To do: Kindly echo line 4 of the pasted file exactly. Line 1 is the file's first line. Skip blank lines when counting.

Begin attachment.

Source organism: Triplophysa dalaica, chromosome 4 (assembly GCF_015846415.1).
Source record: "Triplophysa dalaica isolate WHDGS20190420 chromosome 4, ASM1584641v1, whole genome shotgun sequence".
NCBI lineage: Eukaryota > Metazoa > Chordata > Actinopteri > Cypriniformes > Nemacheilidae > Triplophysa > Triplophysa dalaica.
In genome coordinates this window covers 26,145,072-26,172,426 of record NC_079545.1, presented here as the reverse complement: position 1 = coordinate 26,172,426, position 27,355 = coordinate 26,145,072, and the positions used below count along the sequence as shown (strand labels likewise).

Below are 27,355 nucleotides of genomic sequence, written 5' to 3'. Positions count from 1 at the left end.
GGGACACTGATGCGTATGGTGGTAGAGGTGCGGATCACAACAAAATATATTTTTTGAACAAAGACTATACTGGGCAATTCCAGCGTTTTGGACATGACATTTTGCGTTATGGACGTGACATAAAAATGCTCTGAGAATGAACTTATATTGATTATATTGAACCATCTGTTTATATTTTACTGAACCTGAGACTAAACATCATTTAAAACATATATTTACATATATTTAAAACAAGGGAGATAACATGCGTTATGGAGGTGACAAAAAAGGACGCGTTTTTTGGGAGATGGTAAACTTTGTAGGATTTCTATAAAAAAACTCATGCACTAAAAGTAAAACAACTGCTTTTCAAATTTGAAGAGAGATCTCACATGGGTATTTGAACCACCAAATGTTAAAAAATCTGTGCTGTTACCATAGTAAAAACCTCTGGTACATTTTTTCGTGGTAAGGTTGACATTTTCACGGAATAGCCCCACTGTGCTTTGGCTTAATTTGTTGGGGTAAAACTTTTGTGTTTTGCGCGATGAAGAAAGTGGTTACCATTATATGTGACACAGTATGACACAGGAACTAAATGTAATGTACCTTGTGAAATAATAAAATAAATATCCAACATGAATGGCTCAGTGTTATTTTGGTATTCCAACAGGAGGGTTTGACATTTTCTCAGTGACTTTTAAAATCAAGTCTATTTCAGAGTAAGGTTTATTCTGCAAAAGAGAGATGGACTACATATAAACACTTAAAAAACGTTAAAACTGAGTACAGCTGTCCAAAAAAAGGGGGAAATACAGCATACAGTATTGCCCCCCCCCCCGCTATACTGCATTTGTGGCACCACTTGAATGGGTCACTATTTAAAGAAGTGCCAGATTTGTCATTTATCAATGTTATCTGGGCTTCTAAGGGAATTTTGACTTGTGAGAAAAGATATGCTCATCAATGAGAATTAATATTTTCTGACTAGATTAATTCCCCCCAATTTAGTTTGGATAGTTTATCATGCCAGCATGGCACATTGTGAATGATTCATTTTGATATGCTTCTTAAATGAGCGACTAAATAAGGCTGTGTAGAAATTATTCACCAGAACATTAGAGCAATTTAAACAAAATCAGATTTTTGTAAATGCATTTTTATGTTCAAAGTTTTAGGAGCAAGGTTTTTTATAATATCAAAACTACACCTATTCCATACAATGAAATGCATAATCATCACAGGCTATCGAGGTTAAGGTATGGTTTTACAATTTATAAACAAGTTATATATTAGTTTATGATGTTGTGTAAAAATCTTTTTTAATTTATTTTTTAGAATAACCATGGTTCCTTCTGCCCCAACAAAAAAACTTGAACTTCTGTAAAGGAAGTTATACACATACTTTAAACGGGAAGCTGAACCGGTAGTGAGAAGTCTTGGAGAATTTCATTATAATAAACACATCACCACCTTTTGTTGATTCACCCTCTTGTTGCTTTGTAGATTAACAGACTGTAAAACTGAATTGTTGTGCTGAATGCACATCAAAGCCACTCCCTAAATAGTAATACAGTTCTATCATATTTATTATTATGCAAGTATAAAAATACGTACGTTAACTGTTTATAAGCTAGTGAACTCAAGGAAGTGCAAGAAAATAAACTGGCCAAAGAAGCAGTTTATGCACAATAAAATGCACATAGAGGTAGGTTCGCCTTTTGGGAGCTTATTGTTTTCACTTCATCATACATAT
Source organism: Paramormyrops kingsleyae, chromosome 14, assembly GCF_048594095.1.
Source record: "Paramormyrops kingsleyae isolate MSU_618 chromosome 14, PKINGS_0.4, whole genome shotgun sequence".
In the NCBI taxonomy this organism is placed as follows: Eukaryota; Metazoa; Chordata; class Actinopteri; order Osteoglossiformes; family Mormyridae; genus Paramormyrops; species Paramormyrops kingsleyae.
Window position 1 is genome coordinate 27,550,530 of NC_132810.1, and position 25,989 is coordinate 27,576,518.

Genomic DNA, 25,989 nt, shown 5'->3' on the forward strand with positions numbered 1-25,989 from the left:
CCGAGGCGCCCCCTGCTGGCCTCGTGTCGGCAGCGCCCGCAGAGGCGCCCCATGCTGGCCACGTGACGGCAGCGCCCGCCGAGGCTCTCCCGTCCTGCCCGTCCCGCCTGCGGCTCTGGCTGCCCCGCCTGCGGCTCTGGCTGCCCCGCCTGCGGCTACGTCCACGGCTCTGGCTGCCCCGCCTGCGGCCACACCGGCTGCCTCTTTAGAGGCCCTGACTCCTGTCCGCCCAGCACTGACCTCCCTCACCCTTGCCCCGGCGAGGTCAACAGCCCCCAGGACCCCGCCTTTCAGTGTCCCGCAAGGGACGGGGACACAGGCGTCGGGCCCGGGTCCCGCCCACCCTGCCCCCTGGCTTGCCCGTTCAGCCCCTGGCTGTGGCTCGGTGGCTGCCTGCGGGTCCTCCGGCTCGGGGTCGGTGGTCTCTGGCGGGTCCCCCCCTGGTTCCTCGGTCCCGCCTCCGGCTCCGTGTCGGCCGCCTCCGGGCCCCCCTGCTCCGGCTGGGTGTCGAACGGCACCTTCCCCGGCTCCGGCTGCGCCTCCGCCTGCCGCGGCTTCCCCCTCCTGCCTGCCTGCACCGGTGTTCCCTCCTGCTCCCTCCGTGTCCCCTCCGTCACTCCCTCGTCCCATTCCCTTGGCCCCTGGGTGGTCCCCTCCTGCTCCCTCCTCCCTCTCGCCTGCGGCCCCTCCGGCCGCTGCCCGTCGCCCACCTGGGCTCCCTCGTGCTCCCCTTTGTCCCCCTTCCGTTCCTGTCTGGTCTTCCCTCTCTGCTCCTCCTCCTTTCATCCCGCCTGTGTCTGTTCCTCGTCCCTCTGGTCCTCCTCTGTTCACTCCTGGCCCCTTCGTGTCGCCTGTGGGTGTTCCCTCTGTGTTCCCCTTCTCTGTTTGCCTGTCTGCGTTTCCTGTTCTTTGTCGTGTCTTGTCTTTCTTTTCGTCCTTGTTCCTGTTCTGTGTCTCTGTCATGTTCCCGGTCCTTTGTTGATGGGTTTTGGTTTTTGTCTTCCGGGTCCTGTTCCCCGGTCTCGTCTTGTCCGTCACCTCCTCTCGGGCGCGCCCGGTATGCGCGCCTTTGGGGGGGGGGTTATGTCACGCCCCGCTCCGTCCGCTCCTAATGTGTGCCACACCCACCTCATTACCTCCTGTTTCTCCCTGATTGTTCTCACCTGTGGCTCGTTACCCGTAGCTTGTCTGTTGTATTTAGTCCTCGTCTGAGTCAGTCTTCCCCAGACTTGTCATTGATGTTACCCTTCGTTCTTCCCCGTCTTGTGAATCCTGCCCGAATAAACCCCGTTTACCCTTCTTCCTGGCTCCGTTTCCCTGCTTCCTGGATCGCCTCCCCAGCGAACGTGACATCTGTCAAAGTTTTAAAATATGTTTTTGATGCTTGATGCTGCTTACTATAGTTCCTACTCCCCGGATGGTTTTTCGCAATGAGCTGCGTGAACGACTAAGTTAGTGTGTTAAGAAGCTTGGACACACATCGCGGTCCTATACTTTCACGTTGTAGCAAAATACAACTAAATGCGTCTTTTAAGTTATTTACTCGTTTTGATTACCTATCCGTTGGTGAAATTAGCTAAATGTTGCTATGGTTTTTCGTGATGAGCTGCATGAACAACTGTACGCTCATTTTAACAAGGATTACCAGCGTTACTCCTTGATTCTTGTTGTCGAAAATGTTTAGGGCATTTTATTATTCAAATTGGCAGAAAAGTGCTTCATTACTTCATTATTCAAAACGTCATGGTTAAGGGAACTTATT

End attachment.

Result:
In genome coordinates this window covers 26,145,072-26,172,426 of record NC_079545.1, presented here as the reverse complement: position 1 = coordinate 26,172,426, position 27,355 = coordinate 26,145,072, and the positions used below count along the sequence as shown (strand labels likewise).